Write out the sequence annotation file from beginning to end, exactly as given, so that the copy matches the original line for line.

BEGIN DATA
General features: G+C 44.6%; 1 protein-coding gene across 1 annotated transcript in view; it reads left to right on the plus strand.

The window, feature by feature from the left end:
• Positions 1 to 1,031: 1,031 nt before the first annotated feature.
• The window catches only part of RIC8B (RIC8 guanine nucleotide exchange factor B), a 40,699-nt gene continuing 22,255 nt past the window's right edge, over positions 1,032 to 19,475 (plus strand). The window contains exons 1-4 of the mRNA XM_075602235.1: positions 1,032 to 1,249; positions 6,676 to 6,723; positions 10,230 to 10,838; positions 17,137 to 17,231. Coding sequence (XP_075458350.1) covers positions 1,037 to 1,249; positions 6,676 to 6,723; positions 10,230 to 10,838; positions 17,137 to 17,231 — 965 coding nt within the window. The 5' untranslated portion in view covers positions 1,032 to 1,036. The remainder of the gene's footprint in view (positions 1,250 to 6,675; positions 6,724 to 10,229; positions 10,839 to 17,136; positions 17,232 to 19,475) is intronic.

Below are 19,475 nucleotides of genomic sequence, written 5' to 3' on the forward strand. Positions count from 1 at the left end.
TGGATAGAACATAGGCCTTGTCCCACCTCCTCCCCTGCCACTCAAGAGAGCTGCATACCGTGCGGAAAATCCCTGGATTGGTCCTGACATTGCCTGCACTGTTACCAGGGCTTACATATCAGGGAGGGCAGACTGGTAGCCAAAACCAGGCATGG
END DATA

General features: G+C 44.6%; 1 protein-coding gene across 1 annotated transcript in view; it reads left to right on the plus strand.

The window, feature by feature from the left end:
• Positions 1 to 1,031: 1,031 nt before the first annotated feature.
• The window catches only part of RIC8B (RIC8 guanine nucleotide exchange factor B), a 40,699-nt gene continuing 22,255 nt past the window's right edge, over positions 1,032 to 19,475 (plus strand). The window contains exons 1-4 of the mRNA XM_075602235.1: positions 1,032 to 1,249; positions 6,676 to 6,723; positions 10,230 to 10,838; positions 17,137 to 17,231. Coding sequence (XP_075458350.1) covers positions 1,037 to 1,249; positions 6,676 to 6,723; positions 10,230 to 10,838; positions 17,137 to 17,231 — 965 coding nt within the window. The 5' untranslated portion in view covers positions 1,032 to 1,036. The remainder of the gene's footprint in view (positions 1,250 to 6,675; positions 6,724 to 10,229; positions 10,839 to 17,136; positions 17,232 to 19,475) is intronic.

Below are 19,475 nucleotides of genomic sequence, written 5' to 3' on the forward strand. Positions count from 1 at the left end.
TGGATAGAACATAGGCCTTGTCCCACCTCCTCCCCTGCCACTCAAGAGAGCTGCATACCGTGCGGAAAATCCCTGGATTGGTCCTGACATTGCCTGCACTGTTACCAGGGCTTACATATCAGGGAGGGCAGACTGGTAGCCAAAACCAGGCATGG